Iran's rapid transit system is operated by a subsidiary of its paramilitary Islamic Revolutionary Guard Corps (IRGC). According to U.S. officials, the system was used for covert transportation of military equipment.
This is just one example of the IRGC's firm grip over the Islamic Republic's transportation system.
Therefore, the cyberattacks that Iran's Transportation Ministry reported over the weekend were not only an open act of war meant to damage the IRGC's military and economic infrastructure, but also a symbolic act against the regime in Tehran.
According to reports, the alleged attack did not cause any trains to crash or derail.
Train services had been disrupted, with hackers posting fake delay notices on station boards.
The sneaky culprits even left an emergency number for passengers to call and report accidents. It turned out to belong to Iran's Supreme Leader Ali Khamenei — a rather jocular move designed to drive home the notion that the Iranians are very vulnerable.
The list of potential attackers extends for miles — from states to opposition groups and even private hackers.
According to foreign reports, Israel and Iran have been engaged in an all-out cyber war since March 2020, with each side vying to sabotage the other's infrastructure.
Up until then, Iran's cyberattacks against Israel focused mainly on intelligence gathering.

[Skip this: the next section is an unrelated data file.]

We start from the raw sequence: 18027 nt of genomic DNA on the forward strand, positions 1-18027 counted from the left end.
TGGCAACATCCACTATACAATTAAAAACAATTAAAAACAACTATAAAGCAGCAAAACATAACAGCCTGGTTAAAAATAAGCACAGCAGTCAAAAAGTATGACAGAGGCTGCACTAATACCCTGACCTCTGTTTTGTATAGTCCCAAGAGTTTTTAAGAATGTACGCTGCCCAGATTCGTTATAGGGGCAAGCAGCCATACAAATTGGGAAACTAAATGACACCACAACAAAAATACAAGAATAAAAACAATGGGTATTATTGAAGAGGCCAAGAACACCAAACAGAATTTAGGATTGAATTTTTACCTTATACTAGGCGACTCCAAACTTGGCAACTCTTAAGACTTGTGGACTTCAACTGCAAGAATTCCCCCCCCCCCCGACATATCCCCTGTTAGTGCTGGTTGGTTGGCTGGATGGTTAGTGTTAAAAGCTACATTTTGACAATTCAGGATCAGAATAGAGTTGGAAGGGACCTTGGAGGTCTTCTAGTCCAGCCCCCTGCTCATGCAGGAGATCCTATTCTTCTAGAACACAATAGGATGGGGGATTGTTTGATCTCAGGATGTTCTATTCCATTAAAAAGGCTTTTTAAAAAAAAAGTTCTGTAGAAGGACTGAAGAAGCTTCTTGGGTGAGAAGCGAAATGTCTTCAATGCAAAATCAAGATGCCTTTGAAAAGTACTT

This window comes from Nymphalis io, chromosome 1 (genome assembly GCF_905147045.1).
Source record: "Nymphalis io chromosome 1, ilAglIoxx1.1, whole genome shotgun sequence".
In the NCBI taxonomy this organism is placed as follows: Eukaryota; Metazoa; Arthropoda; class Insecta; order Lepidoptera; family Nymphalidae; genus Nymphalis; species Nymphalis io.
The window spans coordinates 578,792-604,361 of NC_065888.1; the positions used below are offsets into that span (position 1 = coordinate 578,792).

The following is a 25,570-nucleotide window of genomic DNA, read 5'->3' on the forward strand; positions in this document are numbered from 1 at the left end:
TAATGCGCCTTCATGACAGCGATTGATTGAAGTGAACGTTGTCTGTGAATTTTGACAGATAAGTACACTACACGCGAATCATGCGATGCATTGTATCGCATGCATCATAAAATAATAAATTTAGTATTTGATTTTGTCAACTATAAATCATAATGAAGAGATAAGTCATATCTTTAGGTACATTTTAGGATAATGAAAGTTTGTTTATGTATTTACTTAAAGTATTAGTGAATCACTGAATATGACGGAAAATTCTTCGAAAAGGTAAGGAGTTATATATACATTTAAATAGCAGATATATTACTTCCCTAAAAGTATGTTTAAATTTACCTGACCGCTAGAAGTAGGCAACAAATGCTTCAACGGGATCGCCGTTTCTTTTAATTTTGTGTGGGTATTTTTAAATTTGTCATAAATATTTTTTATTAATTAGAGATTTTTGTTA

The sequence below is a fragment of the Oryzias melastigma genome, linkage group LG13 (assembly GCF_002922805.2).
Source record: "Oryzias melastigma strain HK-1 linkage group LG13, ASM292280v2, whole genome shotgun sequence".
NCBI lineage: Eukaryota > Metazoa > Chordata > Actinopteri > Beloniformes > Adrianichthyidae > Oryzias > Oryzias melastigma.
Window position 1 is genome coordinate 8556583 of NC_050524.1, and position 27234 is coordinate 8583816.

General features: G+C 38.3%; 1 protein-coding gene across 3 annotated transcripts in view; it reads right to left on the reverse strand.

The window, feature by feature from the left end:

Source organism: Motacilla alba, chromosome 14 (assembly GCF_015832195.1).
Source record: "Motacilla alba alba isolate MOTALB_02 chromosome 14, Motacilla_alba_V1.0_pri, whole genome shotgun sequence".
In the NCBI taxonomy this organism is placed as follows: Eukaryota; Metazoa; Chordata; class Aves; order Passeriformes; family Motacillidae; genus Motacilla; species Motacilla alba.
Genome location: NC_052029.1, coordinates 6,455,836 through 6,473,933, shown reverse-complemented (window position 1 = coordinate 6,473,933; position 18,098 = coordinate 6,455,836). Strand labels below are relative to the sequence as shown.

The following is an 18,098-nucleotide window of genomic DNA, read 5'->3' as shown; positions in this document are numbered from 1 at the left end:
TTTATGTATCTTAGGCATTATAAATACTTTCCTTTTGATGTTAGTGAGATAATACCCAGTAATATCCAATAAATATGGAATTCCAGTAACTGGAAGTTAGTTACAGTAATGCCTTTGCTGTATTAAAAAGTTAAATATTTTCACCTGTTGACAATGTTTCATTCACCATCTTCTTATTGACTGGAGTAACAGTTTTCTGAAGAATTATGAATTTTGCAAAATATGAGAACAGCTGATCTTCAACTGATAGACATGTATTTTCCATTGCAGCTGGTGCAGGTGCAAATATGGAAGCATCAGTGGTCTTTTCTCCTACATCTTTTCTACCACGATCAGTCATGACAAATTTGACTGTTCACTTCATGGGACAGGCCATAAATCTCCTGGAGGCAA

In 2019, they managed to hack Israel's water supply, along with several private companies and continued to persistently carry our attacks on the country's financial systems and national infrastructure.
In response, Israel reportedly shut down Iran's main shipping harbor in Bandar Abbas on the Persian Gulf.
Cyberattacks on such a large scale are another element in the covert cold war between the two nations.
Israel, for its part, maintains a global campaign to foil any Iranian attacks on its assets abroad, the latest reportedly occurring on Friday, when Belgian authorities arrested a woman suspected of taking part in an Iranian plot to collect intelligence on Israeli targets at the Brussels Airport.
Just last week, Iranian-backed militias launched four rocket and drone strikes on U.S. targets in Iraq, including the embassy in Baghdad.
These tit-for-tat blows come in the midst of rigorous talks to revive the 2015 Joint Comprehensive Plan of Action or the Iran nuclear deal as it is commonly known.
An Iranian response is imminent, aimed directly at all its "usual suspects."
Iran has already shown its capability to reverse engineer weapons used against it. A computer virus attributed to Israel was later used by Tehran to destroy vast parts of Saudi energy company Aramco's computing systems.
How will Iran retaliate next? Only time will tell.